August 26, 2013
Recent news reports have raised concerns about proposedlegislation that would repeal provider anti-discrimination language added tothe Public Health Service Act (PHSA) by the Affordable Care Act (ACA). Currently,the PHSA stipulates that insurers “shall not discriminate with respect toparticipation under the plan or coverage against any health care provider whois acting within the scope of that provider’s license or certification underapplicable State law.” The sectionclarifies that this does not “require that a group health plan or healthinsurance issuer contract with any health care provider willing to abide by theterms and conditions for participation established by the plan or issuer,” andplans may vary payment based on quality performance.
HR 2817 would remove this anti-discrimination languagefrom the PHSA. As of this writing, thebill, introduced on July 24, 2013, has zero cosponsors, nor does companionlegislation exist in the Senate.Unfortunately, seven medical specialty societies, including ACOG, havewritten to Rep. Andy Harris, the author of the bill (and a physician),supporting his bill.
In coalition with twelve other organizations, ACNM hasactively opposed this legislation, sending a letter to the Energy and CommerceCommittee in mid-August outlining our concerns.At this point, we do not believe that there is any realistic chance ofthis legislation passing.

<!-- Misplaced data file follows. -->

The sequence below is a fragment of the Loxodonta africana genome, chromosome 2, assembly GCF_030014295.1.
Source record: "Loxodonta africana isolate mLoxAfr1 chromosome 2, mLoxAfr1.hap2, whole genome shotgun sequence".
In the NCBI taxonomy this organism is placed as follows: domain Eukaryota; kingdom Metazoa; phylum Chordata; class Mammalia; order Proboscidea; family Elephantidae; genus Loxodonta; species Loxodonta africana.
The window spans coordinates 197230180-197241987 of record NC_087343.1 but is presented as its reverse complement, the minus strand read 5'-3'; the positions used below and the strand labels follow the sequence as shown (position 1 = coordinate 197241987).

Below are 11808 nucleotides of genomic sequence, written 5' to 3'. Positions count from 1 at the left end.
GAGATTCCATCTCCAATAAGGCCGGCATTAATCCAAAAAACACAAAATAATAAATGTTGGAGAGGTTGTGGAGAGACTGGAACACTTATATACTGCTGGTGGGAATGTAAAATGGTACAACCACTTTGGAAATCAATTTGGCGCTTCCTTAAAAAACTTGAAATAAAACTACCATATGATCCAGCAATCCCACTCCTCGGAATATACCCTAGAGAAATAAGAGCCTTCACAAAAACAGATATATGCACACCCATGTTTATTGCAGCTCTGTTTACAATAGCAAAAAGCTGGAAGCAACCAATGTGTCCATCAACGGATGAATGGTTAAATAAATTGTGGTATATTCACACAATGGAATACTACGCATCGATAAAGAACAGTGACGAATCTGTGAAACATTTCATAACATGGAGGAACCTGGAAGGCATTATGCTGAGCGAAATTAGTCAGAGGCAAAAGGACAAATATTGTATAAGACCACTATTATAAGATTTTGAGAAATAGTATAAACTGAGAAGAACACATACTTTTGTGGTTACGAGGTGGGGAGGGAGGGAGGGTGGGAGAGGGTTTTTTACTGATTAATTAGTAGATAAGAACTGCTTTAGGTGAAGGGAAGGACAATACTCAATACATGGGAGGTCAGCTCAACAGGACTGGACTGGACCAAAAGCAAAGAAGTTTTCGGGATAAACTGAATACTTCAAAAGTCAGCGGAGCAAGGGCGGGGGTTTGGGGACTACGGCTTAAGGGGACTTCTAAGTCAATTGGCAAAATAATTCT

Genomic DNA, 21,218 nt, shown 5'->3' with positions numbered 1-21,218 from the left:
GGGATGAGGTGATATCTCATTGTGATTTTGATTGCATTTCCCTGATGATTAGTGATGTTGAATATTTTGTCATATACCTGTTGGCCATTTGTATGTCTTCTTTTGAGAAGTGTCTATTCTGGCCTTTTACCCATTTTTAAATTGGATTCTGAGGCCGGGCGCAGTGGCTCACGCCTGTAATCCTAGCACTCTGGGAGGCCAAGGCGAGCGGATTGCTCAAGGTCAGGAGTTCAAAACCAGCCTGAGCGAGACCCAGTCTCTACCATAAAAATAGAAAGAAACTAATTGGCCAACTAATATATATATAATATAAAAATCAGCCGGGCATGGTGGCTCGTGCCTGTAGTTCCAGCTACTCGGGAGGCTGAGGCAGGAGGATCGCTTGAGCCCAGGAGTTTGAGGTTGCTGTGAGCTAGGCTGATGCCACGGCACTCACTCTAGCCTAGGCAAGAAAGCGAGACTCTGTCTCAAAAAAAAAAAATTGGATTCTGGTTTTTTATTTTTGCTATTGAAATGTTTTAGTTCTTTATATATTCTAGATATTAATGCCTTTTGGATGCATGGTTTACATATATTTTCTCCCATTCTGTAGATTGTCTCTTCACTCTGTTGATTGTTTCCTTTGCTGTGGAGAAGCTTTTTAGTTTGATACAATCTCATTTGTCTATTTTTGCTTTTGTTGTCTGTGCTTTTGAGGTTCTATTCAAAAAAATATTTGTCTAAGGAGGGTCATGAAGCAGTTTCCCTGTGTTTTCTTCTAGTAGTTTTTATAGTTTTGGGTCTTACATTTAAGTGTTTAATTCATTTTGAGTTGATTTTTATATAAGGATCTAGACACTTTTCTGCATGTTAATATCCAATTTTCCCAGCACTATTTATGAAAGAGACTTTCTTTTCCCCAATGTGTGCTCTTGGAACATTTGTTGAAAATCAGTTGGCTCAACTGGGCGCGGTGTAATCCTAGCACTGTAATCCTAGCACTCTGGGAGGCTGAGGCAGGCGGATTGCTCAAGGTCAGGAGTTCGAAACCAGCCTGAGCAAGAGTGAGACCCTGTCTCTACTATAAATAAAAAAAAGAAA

The greater concern is that the Departments of Labor,Health and Human Services and the Treasury have jointly issued an FAQaddressing the anti-discrimination language in the law. The Departments indicate that they have noplans to issue regulations implementing this part of the law, as they considerit self-implementing. They then go on tosay, among other thing, that “Thisprovision does not require plans or issuers to accept all types of providersinto a network.” This language couldpotentially be read to indicate that plans can exclude all providers of a giventype from their network, which would be a serious problem.
The coalition has also worked with Senator Harkin, theoriginal sponsor of the anti-discrimination language, to require theDepartments to clarify this language. Senator Harkin recently inserted languageinto a Senate Appropriations bill report stating that the FAQ does not reflectthe intent of Congress and directing the Departments to correct the language ofthe FAQ within 30 days of enactment. Theultimate fate of this appropriations bill is yet to be determined, although ithas been passed out of committee.
ACNM will be discussing with its coalition the option ofsending a strongly worded letter to the Departments objecting to the languageof its FAQ and requesting that it adhere to the language of the law, asarticulated by Sen. Harkin. We willreport on events as they unfold.